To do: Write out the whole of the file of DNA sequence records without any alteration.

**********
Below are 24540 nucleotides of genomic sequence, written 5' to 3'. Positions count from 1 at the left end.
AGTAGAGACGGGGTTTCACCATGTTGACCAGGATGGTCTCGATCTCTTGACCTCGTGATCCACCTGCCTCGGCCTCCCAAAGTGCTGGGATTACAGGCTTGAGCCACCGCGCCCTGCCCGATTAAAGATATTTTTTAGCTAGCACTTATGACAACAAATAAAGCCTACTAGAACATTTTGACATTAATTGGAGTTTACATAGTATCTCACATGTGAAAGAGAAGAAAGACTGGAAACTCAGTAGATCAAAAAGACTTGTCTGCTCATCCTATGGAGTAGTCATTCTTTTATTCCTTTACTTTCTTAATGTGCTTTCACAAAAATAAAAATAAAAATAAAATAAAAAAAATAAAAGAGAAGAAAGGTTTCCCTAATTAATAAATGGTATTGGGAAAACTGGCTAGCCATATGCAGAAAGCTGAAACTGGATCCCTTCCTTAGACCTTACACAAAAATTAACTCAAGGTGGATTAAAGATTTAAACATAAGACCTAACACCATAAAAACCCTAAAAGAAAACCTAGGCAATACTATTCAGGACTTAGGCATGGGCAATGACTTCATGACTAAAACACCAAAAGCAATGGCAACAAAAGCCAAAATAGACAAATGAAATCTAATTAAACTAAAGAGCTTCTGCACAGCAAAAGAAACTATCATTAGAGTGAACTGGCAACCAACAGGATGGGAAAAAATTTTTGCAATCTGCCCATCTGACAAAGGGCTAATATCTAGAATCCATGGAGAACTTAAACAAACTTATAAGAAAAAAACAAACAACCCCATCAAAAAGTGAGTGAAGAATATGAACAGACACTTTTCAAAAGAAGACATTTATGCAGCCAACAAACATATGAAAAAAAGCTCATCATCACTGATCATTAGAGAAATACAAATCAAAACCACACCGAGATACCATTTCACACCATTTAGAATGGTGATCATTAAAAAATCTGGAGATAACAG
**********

Below are 24540 nucleotides of genomic sequence, written 5' to 3'. Positions count from 1 at the left end.
AGTAGAGACGGGGTTTCACCATGTTGACCAGGATGGTCTCGATCTCTTGACCTCGTGATCCACCTGCCTCGGCCTCCCAAAGTGCTGGGATTACAGGCTTGAGCCACCGCGCCCTGCCCGATTAAAGATATTTTTTAGCTAGCACTTATGACAACAAATAAAGCCTACTAGAACATTTTGACATTAATTGGAGTTTACATAGTATCTCACATGTGAAAGAGAAGAAAGACTGGAAACTCAGTAGATCAAAAAGACTTGTCTGCTCATCCTATGGAGTAGTCATTCTTTTATTCCTTTACTTTCTTAATGTGCTTTCACAAAAATAAAAATAAAAATAAAATAAAAAAAATAAAAGAGAAGAAAGGTTTCCCTAATTAATAAATGGTATTGGGAAAACTGGCTAGCCATATGCAGAAAGCTGAAACTGGATCCCTTCCTTAGACCTTACACAAAAATTAACTCAAGGTGGATTAAAGATTTAAACATAAGACCTAACACCATAAAAACCCTAAAAGAAAACCTAGGCAATACTATTCAGGACTTAGGCATGGGCAATGACTTCATGACTAAAACACCAAAAGCAATGGCAACAAAAGCCAAAATAGACAAATGAAATCTAATTAAACTAAAGAGCTTCTGCACAGCAAAAGAAACTATCATTAGAGTGAACTGGCAACCAACAGGATGGGAAAAAATTTTTGCAATCTGCCCATCTGACAAAGGGCTAATATCTAGAATCCATGGAGAACTTAAACAAACTTATAAGAAAAAAACAAACAACCCCATCAAAAAGTGAGTGAAGAATATGAACAGACACTTTTCAAAAGAAGACATTTATGCAGCCAACAAACATATGAAAAAAAGCTCATCATCACTGATCATTAGAGAAATACAAATCAAAACCACACCGAGATACCATTTCACACCATTTAGAATGGTGATCATTAAAAAATCTGGAGATAACAG